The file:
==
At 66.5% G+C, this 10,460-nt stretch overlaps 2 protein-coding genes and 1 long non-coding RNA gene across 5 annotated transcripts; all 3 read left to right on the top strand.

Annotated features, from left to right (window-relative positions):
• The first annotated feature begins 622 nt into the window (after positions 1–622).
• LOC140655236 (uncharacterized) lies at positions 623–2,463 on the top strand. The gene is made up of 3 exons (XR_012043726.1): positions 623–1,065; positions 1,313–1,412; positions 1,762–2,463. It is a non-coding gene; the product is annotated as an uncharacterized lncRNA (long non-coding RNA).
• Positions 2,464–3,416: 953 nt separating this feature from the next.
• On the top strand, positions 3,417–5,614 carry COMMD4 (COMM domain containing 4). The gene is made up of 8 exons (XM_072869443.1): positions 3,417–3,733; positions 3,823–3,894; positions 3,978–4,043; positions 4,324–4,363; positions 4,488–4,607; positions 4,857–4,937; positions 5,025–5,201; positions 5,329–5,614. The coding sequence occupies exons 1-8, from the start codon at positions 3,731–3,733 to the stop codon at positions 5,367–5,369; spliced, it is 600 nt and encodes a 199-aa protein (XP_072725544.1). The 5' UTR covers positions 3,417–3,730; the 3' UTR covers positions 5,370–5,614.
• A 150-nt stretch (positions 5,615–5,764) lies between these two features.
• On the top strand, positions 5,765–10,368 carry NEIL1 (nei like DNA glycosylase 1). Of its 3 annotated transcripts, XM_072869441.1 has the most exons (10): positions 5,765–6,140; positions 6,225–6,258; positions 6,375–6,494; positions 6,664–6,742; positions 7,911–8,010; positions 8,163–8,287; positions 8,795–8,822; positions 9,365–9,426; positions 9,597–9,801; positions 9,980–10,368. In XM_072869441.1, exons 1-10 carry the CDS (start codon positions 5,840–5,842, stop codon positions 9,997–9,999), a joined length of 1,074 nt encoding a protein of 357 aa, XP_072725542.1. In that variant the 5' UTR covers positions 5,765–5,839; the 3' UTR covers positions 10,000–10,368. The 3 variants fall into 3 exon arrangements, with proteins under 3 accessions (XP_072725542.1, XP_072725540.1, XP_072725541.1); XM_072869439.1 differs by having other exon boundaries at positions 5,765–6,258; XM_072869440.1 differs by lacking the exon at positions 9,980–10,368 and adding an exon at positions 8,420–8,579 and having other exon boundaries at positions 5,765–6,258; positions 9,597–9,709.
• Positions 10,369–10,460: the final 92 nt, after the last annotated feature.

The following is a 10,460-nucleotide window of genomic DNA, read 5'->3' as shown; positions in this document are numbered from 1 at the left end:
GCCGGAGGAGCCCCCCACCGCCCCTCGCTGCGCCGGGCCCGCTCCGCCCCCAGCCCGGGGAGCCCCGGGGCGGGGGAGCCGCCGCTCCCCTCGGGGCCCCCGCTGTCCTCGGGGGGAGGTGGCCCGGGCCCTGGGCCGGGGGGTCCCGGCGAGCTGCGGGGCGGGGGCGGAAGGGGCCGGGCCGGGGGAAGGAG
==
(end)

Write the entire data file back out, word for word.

At 66.5% G+C, this 10,460-nt stretch overlaps 2 protein-coding genes and 1 long non-coding RNA gene across 5 annotated transcripts; all 3 read left to right on the top strand.

Annotated features, from left to right (window-relative positions):
• The first annotated feature begins 622 nt into the window (after positions 1–622).
• LOC140655236 (uncharacterized) lies at positions 623–2,463 on the top strand. The gene is made up of 3 exons (XR_012043726.1): positions 623–1,065; positions 1,313–1,412; positions 1,762–2,463. It is a non-coding gene; the product is annotated as an uncharacterized lncRNA (long non-coding RNA).
• Positions 2,464–3,416: 953 nt separating this feature from the next.
• On the top strand, positions 3,417–5,614 carry COMMD4 (COMM domain containing 4). The gene is made up of 8 exons (XM_072869443.1): positions 3,417–3,733; positions 3,823–3,894; positions 3,978–4,043; positions 4,324–4,363; positions 4,488–4,607; positions 4,857–4,937; positions 5,025–5,201; positions 5,329–5,614. The coding sequence occupies exons 1-8, from the start codon at positions 3,731–3,733 to the stop codon at positions 5,367–5,369; spliced, it is 600 nt and encodes a 199-aa protein (XP_072725544.1). The 5' UTR covers positions 3,417–3,730; the 3' UTR covers positions 5,370–5,614.
• A 150-nt stretch (positions 5,615–5,764) lies between these two features.
• On the top strand, positions 5,765–10,368 carry NEIL1 (nei like DNA glycosylase 1). Of its 3 annotated transcripts, XM_072869441.1 has the most exons (10): positions 5,765–6,140; positions 6,225–6,258; positions 6,375–6,494; positions 6,664–6,742; positions 7,911–8,010; positions 8,163–8,287; positions 8,795–8,822; positions 9,365–9,426; positions 9,597–9,801; positions 9,980–10,368. In XM_072869441.1, exons 1-10 carry the CDS (start codon positions 5,840–5,842, stop codon positions 9,997–9,999), a joined length of 1,074 nt encoding a protein of 357 aa, XP_072725542.1. In that variant the 5' UTR covers positions 5,765–5,839; the 3' UTR covers positions 10,000–10,368. The 3 variants fall into 3 exon arrangements, with proteins under 3 accessions (XP_072725542.1, XP_072725540.1, XP_072725541.1); XM_072869439.1 differs by having other exon boundaries at positions 5,765–6,258; XM_072869440.1 differs by lacking the exon at positions 9,980–10,368 and adding an exon at positions 8,420–8,579 and having other exon boundaries at positions 5,765–6,258; positions 9,597–9,709.
• Positions 10,369–10,460: the final 92 nt, after the last annotated feature.

The following is a 10,460-nucleotide window of genomic DNA, read 5'->3' as shown; positions in this document are numbered from 1 at the left end:
GCCGGAGGAGCCCCCCACCGCCCCTCGCTGCGCCGGGCCCGCTCCGCCCCCAGCCCGGGGAGCCCCGGGGCGGGGGAGCCGCCGCTCCCCTCGGGGCCCCCGCTGTCCTCGGGGGGAGGTGGCCCGGGCCCTGGGCCGGGGGGTCCCGGCGAGCTGCGGGGCGGGGGCGGAAGGGGCCGGGCCGGGGGAAGGAG